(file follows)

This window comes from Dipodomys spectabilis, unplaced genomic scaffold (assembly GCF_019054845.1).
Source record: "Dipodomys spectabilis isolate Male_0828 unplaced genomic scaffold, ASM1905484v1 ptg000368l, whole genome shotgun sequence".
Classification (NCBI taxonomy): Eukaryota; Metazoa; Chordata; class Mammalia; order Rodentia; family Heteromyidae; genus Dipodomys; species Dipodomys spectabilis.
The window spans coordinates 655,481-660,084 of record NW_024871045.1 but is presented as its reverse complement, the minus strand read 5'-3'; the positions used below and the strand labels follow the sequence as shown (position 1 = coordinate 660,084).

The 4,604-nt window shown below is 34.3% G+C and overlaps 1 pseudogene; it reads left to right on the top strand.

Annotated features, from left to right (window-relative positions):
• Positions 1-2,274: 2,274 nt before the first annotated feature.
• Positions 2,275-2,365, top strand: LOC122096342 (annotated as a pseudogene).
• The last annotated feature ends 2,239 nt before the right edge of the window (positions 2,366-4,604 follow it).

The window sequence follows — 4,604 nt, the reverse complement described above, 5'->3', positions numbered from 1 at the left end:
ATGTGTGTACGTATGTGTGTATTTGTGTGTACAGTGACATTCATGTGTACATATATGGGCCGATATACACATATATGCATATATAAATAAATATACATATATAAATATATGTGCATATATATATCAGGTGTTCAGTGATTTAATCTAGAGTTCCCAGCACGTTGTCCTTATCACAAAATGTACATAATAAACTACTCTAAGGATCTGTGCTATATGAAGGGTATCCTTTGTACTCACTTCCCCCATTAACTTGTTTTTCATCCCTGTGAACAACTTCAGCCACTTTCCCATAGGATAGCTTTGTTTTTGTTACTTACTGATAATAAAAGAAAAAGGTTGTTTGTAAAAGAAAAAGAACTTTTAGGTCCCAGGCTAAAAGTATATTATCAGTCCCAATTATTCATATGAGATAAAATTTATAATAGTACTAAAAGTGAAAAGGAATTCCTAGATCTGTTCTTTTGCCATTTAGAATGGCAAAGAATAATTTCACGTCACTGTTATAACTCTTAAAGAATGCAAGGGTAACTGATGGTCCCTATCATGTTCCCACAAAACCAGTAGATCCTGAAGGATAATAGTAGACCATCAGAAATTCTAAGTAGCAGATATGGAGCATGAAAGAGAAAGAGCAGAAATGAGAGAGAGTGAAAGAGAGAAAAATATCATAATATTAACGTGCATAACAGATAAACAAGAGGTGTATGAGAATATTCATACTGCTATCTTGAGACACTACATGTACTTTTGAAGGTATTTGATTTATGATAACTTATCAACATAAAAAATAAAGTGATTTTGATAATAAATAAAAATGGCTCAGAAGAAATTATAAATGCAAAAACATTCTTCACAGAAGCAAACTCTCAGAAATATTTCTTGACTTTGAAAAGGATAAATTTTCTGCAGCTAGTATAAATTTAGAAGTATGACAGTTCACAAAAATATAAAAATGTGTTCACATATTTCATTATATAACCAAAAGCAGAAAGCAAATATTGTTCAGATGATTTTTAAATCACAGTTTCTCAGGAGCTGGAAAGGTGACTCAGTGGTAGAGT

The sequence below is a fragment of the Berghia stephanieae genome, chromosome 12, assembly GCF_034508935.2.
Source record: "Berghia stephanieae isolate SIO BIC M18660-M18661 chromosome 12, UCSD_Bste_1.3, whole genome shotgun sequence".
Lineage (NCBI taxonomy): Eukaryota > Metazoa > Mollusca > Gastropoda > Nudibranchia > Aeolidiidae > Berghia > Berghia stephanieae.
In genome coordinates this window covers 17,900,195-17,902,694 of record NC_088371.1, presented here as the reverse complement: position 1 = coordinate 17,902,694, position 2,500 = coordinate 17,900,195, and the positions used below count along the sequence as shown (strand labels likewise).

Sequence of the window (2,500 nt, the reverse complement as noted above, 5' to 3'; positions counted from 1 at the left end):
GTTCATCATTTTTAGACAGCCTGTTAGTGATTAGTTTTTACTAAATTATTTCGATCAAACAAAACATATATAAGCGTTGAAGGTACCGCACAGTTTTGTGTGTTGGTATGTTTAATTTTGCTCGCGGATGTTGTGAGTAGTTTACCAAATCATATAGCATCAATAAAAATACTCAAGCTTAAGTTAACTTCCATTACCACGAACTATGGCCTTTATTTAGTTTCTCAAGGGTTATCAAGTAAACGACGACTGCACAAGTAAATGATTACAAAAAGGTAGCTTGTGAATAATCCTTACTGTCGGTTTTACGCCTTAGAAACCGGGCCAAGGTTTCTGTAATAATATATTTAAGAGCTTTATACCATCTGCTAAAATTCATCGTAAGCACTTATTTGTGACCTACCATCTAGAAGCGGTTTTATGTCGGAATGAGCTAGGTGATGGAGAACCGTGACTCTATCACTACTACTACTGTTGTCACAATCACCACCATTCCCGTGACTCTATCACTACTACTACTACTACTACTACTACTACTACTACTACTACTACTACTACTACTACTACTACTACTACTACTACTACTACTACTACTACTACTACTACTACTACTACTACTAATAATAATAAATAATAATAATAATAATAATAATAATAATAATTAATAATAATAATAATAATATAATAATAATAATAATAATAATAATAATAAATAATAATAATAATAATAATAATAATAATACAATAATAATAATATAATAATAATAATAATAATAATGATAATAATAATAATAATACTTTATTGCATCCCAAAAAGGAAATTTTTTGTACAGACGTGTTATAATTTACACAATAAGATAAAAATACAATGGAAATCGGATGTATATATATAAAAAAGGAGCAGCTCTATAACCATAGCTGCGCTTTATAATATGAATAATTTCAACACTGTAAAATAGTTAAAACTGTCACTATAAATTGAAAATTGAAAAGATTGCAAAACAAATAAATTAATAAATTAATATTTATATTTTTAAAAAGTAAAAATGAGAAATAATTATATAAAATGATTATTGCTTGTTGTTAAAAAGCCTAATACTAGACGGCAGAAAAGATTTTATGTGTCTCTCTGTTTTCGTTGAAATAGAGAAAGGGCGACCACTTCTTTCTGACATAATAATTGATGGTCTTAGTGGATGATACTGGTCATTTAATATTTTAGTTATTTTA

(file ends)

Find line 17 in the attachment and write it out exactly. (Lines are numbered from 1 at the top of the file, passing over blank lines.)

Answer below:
GTTCATCATTTTTAGACAGCCTGTTAGTGATTAGTTTTTACTAAATTATTTCGATCAAACAAAACATATATAAGCGTTGAAGGTACCGCACAGTTTTGTGTGTTGGTATGTTTAATTTTGCTCGCGGATGTTGTGAGTAGTTTACCAAATCATATAGCATCAATAAAAATACTCAAGCTTAAGTTAACTTCCATTACCACGAACTATGGCCTTTATTTAGTTTCTCAAGGGTTATCAAGTAAACGACGACTGCACAAGTAAATGATTACAAAAAGGTAGCTTGTGAATAATCCTTACTGTCGGTTTTACGCCTTAGAAACCGGGCCAAGGTTTCTGTAATAATATATTTAAGAGCTTTATACCATCTGCTAAAATTCATCGTAAGCACTTATTTGTGACCTACCATCTAGAAGCGGTTTTATGTCGGAATGAGCTAGGTGATGGAGAACCGTGACTCTATCACTACTACTACTGTTGTCACAATCACCACCATTCCCGTGACTCTATCACTACTACTACTACTACTACTACTACTACTACTACTACTACTACTACTACTACTACTACTACTACTACTACTACTACTACTACTACTACTACTACTACTACTACTACTACTAATAATAATAAATAATAATAATAATAATAATAATAATAATAATTAATAATAATAATAATAATATAATAATAATAATAATAATAATAATAATAAATAATAATAATAATAATAATAATAATAATACAATAATAATAATATAATAATAATAATAATAATAATGATAATAATAATAATAATACTTTATTGCATCCCAAAAAGGAAATTTTTTGTACAGACGTGTTATAATTTACACAATAAGATAAAAATACAATGGAAATCGGATGTATATATATAAAAAAGGAGCAGCTCTATAACCATAGCTGCGCTTTATAATATGAATAATTTCAACACTGTAAAATAGTTAAAACTGTCACTATAAATTGAAAATTGAAAAGATTGCAAAACAAATAAATTAATAAATTAATATTTATATTTTTAAAAAGTAAAAATGAGAAATAATTATATAAAATGATTATTGCTTGTTGTTAAAAAGCCTAATACTAGACGGCAGAAAAGATTTTATGTGTCTCTCTGTTTTCGTTGAAATAGAGAAAGGGCGACCACTTCTTTCTGACATAATAATTGATGGTCTTAGTGGATGATACTGGTCATTTAATATTTTAGTTATTTTA